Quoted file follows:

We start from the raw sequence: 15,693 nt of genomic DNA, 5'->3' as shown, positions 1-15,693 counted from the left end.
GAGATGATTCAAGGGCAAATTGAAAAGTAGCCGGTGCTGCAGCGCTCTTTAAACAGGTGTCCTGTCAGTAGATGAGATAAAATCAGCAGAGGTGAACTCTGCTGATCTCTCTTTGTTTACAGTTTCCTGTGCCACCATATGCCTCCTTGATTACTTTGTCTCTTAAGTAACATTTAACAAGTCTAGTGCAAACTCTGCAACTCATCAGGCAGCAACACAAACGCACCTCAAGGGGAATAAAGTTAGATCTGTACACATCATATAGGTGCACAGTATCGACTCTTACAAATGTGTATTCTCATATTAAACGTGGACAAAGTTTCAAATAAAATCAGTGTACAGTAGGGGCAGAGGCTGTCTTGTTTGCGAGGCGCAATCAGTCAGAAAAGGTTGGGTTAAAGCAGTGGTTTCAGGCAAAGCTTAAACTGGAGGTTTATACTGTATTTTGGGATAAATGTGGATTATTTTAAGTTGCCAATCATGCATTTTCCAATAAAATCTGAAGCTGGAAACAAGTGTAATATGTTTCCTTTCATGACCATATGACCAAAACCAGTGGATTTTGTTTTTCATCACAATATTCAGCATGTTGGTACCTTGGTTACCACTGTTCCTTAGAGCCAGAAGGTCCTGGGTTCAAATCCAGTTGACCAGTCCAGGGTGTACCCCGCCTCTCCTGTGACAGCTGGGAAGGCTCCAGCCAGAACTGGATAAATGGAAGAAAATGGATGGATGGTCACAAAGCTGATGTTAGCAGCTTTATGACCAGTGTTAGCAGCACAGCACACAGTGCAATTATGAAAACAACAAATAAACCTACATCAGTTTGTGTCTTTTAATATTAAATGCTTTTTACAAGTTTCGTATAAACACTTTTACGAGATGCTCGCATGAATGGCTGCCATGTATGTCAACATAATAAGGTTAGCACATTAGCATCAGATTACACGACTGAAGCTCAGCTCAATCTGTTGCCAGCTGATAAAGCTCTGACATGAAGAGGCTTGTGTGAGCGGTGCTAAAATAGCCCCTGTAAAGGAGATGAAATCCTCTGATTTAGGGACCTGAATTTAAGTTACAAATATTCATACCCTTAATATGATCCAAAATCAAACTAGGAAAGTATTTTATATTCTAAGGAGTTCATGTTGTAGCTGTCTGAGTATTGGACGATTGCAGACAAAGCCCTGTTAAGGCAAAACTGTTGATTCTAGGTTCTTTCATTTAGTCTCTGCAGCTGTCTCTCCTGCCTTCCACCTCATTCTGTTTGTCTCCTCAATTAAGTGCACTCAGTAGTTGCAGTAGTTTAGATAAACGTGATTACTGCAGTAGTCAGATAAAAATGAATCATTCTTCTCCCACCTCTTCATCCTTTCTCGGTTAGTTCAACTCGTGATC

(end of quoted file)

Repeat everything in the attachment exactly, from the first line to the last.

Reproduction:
We start from the raw sequence: 15,693 nt of genomic DNA, 5'->3' as shown, positions 1-15,693 counted from the left end.
GAGATGATTCAAGGGCAAATTGAAAAGTAGCCGGTGCTGCAGCGCTCTTTAAACAGGTGTCCTGTCAGTAGATGAGATAAAATCAGCAGAGGTGAACTCTGCTGATCTCTCTTTGTTTACAGTTTCCTGTGCCACCATATGCCTCCTTGATTACTTTGTCTCTTAAGTAACATTTAACAAGTCTAGTGCAAACTCTGCAACTCATCAGGCAGCAACACAAACGCACCTCAAGGGGAATAAAGTTAGATCTGTACACATCATATAGGTGCACAGTATCGACTCTTACAAATGTGTATTCTCATATTAAACGTGGACAAAGTTTCAAATAAAATCAGTGTACAGTAGGGGCAGAGGCTGTCTTGTTTGCGAGGCGCAATCAGTCAGAAAAGGTTGGGTTAAAGCAGTGGTTTCAGGCAAAGCTTAAACTGGAGGTTTATACTGTATTTTGGGATAAATGTGGATTATTTTAAGTTGCCAATCATGCATTTTCCAATAAAATCTGAAGCTGGAAACAAGTGTAATATGTTTCCTTTCATGACCATATGACCAAAACCAGTGGATTTTGTTTTTCATCACAATATTCAGCATGTTGGTACCTTGGTTACCACTGTTCCTTAGAGCCAGAAGGTCCTGGGTTCAAATCCAGTTGACCAGTCCAGGGTGTACCCCGCCTCTCCTGTGACAGCTGGGAAGGCTCCAGCCAGAACTGGATAAATGGAAGAAAATGGATGGATGGTCACAAAGCTGATGTTAGCAGCTTTATGACCAGTGTTAGCAGCACAGCACACAGTGCAATTATGAAAACAACAAATAAACCTACATCAGTTTGTGTCTTTTAATATTAAATGCTTTTTACAAGTTTCGTATAAACACTTTTACGAGATGCTCGCATGAATGGCTGCCATGTATGTCAACATAATAAGGTTAGCACATTAGCATCAGATTACACGACTGAAGCTCAGCTCAATCTGTTGCCAGCTGATAAAGCTCTGACATGAAGAGGCTTGTGTGAGCGGTGCTAAAATAGCCCCTGTAAAGGAGATGAAATCCTCTGATTTAGGGACCTGAATTTAAGTTACAAATATTCATACCCTTAATATGATCCAAAATCAAACTAGGAAAGTATTTTATATTCTAAGGAGTTCATGTTGTAGCTGTCTGAGTATTGGACGATTGCAGACAAAGCCCTGTTAAGGCAAAACTGTTGATTCTAGGTTCTTTCATTTAGTCTCTGCAGCTGTCTCTCCTGCCTTCCACCTCATTCTGTTTGTCTCCTCAATTAAGTGCACTCAGTAGTTGCAGTAGTTTAGATAAACGTGATTACTGCAGTAGTCAGATAAAAATGAATCATTCTTCTCCCACCTCTTCATCCTTTCTCGGTTAGTTCAACTCGTGATC